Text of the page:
Variations on a Dai

Below are some of the more common variations found in erithi culture. When it comes to the teabowls, all of them are made of black agate which naturally has thin white or pale grey bands. From there, each dai has a preferred method of adding decoration.

Eloth Dai
Eloth traditionalists tend to stay with the general ceremonies laid out above, as it is thought most of those originate with the Eloth. However, there are certain magical components at each stage that the Eloth do not share with outsiders.

Tea Chrysanthemum and licorice root tea with crystallized lotus blossoms
Teabowl Gemstone inlay in various patterns
Incense Poppy and cypress

Surath Dai
Surath raixan often include an acolyte of Eonak at the burial ceremony; their role typically is to simply be present. In addition, a skilled magic-worker will cause the earth to shake at the end of the ceremony, symbolic of the earth mourning the loss of one of its dwellers.

Tea Lotus, vanilla, and hints of cinnamon
Teabowl Decorations are done using a variety of metals
Incense Nightshade and rowan

Nathala Dai
Seafaring erithi, frequently Nathala, have a separate tradition: the night before a raixan, the mourners gather together and celebrate heavily. A lot of alcohol is consumed, a lot of happy memories are shared, and general revelry in the face of death is expected.

Tea Lotus and rose with a hint of brandy
Teabowl Sea themes in pearl inlays or scrimshaw
Incense Lotus and sea salt

Yachan Dai

On shiri poetry: In traditional erithi poetry, names are not used while the individual is still alive, and poetry is serving a social or political purpose. Shiri poetry is a subset of the social purpose (depending on the deceased, political purposes are not ruled out!), and the individual's name can obviously be used since they have finished their earthly journey.

Celebrations of artistry and nature are commonly found at a Yachan raixan, and [poetry] honoring the dead is expected. The ceremonies are frequently held in the temple gardens, weather permitting.

Tea Cardamom and lotus with a hint of berry
Teabowl Intricately carved nature scenes
Incense Pomegranate and spider lily

Tichan Dai
The Tichan place their cemeteries near bodies of water and weave local blossoms and greenery into necklaces, two per mourner. One is floated on the nearby water, and the other decorates the cemetery, leaving the entire area awash in fresh blossoms.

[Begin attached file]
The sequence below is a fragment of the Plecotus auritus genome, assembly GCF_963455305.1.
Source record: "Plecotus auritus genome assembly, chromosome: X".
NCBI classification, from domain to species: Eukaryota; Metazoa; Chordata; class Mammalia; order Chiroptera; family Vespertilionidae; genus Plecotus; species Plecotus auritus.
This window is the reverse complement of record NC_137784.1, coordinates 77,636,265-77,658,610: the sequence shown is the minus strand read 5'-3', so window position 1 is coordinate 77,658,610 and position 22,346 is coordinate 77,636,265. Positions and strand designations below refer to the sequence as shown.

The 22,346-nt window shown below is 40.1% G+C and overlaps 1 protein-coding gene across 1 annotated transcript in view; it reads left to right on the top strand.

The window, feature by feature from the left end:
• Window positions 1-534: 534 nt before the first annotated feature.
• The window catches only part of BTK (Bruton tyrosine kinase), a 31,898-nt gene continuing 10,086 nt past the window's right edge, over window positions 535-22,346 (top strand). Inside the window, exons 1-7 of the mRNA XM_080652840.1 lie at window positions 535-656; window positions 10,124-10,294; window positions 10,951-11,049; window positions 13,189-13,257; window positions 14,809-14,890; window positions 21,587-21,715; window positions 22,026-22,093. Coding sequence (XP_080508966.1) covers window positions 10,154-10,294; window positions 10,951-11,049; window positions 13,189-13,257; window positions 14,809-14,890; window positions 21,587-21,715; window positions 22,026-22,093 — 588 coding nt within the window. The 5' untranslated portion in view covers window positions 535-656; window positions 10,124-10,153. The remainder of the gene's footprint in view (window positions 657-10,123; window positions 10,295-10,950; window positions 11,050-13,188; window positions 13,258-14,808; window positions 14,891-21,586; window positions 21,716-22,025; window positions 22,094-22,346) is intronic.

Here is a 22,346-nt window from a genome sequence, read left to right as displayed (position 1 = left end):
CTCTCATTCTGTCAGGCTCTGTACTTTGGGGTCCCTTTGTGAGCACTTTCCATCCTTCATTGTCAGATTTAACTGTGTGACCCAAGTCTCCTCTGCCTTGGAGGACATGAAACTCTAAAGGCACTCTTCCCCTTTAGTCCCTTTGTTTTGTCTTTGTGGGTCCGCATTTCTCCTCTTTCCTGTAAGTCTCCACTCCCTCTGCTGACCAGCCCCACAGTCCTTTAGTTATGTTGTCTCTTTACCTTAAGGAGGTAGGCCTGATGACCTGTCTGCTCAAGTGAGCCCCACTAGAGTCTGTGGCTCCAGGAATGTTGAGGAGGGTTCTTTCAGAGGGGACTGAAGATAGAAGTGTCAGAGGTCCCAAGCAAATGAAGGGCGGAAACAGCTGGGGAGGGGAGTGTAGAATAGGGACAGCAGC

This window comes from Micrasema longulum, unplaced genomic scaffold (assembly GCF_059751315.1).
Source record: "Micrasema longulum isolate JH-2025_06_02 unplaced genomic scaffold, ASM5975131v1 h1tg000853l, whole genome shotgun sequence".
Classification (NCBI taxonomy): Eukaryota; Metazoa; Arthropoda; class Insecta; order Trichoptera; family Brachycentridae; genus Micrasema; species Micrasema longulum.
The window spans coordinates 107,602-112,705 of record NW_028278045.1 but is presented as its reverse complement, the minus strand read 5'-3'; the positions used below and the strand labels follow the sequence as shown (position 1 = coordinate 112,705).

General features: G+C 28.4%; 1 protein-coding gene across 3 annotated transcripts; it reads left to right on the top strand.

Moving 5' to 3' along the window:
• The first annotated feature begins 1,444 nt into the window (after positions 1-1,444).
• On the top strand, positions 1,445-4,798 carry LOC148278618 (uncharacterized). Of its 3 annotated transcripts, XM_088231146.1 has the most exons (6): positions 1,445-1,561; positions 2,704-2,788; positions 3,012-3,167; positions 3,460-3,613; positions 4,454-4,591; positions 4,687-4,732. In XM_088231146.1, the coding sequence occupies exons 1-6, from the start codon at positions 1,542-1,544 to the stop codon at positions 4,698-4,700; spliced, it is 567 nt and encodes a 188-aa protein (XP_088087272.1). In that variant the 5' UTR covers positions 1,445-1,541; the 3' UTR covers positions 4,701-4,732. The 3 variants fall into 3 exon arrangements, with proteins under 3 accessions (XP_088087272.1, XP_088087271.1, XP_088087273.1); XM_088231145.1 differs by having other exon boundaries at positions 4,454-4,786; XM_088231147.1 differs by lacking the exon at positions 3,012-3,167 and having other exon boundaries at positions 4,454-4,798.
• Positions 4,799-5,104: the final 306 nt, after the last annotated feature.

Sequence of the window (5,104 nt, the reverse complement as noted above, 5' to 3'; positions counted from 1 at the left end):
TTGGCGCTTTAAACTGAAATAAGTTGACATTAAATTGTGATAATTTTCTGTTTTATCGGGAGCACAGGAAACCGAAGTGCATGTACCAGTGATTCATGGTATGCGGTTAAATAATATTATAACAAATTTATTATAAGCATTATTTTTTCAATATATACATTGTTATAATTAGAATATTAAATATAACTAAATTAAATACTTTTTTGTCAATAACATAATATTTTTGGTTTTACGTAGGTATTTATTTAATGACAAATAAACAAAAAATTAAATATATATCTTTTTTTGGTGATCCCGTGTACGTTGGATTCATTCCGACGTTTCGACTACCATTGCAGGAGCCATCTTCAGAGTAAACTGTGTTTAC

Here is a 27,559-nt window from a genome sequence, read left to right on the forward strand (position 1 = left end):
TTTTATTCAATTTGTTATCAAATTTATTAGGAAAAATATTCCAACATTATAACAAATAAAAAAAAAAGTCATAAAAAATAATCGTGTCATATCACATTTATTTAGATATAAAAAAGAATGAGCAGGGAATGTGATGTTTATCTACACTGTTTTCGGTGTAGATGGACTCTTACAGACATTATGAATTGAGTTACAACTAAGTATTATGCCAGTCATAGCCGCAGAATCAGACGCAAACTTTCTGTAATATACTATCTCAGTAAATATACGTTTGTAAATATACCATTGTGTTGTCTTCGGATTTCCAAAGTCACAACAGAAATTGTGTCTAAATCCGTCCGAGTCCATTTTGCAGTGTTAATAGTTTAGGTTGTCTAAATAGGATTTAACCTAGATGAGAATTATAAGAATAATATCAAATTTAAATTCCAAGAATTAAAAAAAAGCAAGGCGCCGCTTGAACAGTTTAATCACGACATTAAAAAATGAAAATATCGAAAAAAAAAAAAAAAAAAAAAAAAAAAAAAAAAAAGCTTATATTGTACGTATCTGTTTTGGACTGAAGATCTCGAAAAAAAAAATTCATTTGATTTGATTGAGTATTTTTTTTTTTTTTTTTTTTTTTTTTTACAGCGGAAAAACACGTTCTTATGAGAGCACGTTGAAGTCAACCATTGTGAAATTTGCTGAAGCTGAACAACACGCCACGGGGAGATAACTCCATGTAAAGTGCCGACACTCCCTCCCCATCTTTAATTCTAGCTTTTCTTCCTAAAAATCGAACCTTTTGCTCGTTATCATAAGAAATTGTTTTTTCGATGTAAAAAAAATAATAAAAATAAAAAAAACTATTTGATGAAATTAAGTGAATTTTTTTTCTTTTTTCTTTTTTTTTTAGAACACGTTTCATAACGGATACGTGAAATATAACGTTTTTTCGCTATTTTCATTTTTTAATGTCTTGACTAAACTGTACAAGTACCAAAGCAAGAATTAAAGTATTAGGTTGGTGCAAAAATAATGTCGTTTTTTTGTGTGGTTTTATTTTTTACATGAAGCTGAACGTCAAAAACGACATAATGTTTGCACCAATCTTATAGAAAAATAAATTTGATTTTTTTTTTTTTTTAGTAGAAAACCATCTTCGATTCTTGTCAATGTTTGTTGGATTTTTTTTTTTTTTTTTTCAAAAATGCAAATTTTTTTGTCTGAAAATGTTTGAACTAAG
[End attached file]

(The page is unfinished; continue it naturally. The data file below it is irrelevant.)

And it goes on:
Tea Chrysanthemum sparked with rosehips
Teabowl Inlays of other agates
Incense Sweet grass and iris

Valaka Dai

On the term eloth-fae: Eloth in Erithi means sky or high, so one could assume that fae would mean something akin to fire. That assumption is only partially correct. There are other erithi words for fire, and fae has only entered the lexicon relatively recently (in the last 500 years or so). However, eloth-fae for skyfire has been in use for much longer. It can thus be assumed that fae originally meant something else. One hypothesis is that skyfire is named after the elusive fae, but there is no real basis for this (or any) hypothesis. It is simply unknown. Regardless, fae is now often used to mean fire in Erithi, most commonly unnatural or elemental magical fire.

The Valaka end the elojira with a spectacular display of eloth-fae (["skyfire"]) so the skies alight with colors and imagery beloved by the deceased. This is seen as the sky’s welcome to the latest soul blossoming.

Tea Violet, chrysanthemum, and honey
Teabowl Brightly hued inlays
Incense Chrysanthemum and moss

Volnath Dai
The Volnath dai call their ceremony a raixan'ro, "The Blade's Blossoming Soul," and they place a shiri qakoni ("death mask") next to the teabowl at the gravesite. The shiri qakoni is always ebon with a white nautilus on the left cheek, and other adornments, if any, are customized to the individual.

The raixan'ro will always have an acolyte of Voln present and typically includes Voln-related rites and ceremonies. Beyond that, since the Volnath is a relatively newer dai comprised of individuals whose origins are in another dai, a Volnath raixan'ro will often draw from other cultures' preferences as well.

Tea Lemon, vanilla, and crystallized lotus blossom
Teabowl White and gold accents
Incense Violet and hellebore